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It's not East High's fault 

OK: the crisis in the Rochester school district has finally reached the level of absurdity. The academic problems plaguing the district's largest school, East High, have continued for so long that the State Education Department has ordered the district to... well, DO SOMETHING.

Turn the school into a charter school, close it and send its students to other district schools, turn it over to SUNY, bring an outside agency in to run it, close it and create some other kind of school inside the building: the district must do one of the above.

Why? Because the state had told the district previously that it had to DO SOMETHING. And things haven't gotten better. The graduation rate is low. The absenteeism rate is high. (The poverty rate is high, too. BUT THAT'S NO EXCUSE! says the state.) So now, huffing like an out-of-patience parent, State Ed has told the school district that it has to do something with East. MAKE A BIG CHANGE!

Raise your hand if you think East High School is the problem.

Any takers?

Of course not.

Because it isn't.

As ordered, though, the Rochester School District will do something to East High School. Because the State Ed Department says it has to. But the students who aren't doing well at East haven't been doing well for a long time.

This is not rocket science. The students have been passed up through the system, one grade at a time, whether they are able to do grade-level work or not. And the further up they're passed, the further behind they get.

We shouldn't be surprised that they skip school, fail tests, drop out. And let's be serious. Do we really think that extending the school day, adding art and music, and offering sports activities will make up for those years of falling behind? If students reach seventh and ninth grade and can't do third-grade work, do we really think that tutoring them in geometry and Shakespeare will get them up to speed? Get them interested in school? Restore their self-esteem?

Do we think that in-school suspensions and home visits by teachers will work miracles?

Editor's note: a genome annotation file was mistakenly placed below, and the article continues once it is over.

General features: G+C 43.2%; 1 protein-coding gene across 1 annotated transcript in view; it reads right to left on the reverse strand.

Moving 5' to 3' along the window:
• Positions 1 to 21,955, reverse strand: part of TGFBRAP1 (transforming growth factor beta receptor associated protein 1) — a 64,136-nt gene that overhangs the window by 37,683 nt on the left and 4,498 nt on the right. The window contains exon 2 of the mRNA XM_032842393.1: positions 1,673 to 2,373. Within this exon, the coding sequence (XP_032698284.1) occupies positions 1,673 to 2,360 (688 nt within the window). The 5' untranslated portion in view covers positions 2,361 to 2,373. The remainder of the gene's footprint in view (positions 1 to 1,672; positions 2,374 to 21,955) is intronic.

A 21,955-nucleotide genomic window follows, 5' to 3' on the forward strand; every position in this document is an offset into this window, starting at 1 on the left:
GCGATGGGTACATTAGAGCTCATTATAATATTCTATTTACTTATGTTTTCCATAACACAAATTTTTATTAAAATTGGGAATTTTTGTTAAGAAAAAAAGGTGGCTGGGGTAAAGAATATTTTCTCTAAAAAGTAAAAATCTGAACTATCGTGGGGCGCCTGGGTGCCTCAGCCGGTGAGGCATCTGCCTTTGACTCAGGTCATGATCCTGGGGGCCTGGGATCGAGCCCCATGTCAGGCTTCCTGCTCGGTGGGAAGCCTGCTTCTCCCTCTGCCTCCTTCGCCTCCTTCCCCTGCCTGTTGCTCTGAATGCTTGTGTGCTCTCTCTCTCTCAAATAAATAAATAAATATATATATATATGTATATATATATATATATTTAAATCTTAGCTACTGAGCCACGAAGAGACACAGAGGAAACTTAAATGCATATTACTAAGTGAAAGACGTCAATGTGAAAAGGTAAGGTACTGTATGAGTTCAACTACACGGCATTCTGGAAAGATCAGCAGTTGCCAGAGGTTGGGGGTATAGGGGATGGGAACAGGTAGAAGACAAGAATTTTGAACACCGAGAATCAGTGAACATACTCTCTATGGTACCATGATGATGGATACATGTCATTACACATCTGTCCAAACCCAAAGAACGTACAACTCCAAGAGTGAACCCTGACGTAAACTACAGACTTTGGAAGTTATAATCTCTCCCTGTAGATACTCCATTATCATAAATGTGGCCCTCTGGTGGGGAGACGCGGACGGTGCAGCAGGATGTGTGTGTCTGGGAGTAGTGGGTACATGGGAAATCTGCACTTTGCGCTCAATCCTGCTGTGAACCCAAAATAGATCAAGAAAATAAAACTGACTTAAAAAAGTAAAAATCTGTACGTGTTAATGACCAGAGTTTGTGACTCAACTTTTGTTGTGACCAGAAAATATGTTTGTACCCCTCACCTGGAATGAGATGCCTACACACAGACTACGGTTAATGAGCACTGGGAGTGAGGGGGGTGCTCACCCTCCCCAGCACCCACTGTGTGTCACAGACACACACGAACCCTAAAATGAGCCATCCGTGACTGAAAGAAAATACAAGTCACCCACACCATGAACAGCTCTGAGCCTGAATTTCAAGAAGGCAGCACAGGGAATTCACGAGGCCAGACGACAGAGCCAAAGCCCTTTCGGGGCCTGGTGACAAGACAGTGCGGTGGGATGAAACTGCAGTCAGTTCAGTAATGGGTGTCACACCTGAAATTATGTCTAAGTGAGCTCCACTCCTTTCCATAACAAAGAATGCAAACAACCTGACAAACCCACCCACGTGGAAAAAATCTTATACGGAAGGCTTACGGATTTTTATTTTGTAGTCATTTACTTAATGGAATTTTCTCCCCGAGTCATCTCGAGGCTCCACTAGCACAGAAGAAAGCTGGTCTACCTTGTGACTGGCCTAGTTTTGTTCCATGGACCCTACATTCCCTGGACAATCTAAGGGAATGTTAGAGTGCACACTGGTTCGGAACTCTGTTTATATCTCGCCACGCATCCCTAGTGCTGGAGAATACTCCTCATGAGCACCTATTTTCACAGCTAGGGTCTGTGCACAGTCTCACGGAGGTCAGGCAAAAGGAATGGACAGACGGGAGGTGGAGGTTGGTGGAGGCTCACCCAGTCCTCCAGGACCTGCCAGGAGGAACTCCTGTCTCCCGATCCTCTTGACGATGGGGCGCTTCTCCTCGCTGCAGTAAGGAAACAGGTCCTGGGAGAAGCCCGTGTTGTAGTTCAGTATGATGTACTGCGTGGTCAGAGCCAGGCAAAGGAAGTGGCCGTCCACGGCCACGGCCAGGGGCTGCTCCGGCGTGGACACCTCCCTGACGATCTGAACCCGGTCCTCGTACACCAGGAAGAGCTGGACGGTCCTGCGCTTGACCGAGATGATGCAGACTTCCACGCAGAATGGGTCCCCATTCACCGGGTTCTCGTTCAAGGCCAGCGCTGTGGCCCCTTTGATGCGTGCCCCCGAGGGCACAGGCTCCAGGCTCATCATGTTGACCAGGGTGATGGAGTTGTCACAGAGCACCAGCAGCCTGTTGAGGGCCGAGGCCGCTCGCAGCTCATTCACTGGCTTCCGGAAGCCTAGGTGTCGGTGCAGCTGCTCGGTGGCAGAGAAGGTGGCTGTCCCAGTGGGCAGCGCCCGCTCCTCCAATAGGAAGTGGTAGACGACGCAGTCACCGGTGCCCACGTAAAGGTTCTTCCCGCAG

Years ago, we went through this kind of discussion about the old Madison High School, where grades and graduation rates were abysmally low. The Madison community put together reform plans. Jesse Jackson visited and got students, parents, and teachers all fired up.

Nothing changed. And the district finally closed the school. And tore it down. And sent the students to other schools elsewhere in the city. Franklin High School has a similar story, sans the teardown.

Many of us recognize that it's not just what happens inside a school that determines a student's success. Poverty, health, role models, a parent's education level: all are a factor, and the district can't do much about them. (Although, commendably, it tries, serving meals, bringing in tutors, pressing for school health facilities and social workers.)

Still, schools and teachers and principals are extremely important. There are things the district can do. It can train its staff, insist on excellence, hold people accountable.

And for heaven's sake, it can stop passing children up through the system. It could, for instance, determine whether every child in the early years of elementary school has enough basic skills to progress to higher grades. And for those who don't, it could bring in leaders of the larger community and insist that they provide enough resources to get them up to speed.

Not all of Rochester's education news is bad. We've at last begun to focus on the need for more pre-school programs, to help children get the language and social skills they need. But these are early days. Success will require money, effort, and long-term commitment.

Meantime, the State Ed Department needs to cut out the threats and get serious about what needs to be done in the early grades. Otherwise, we'll keep wasting money on futile efforts.

East High School is not the problem.

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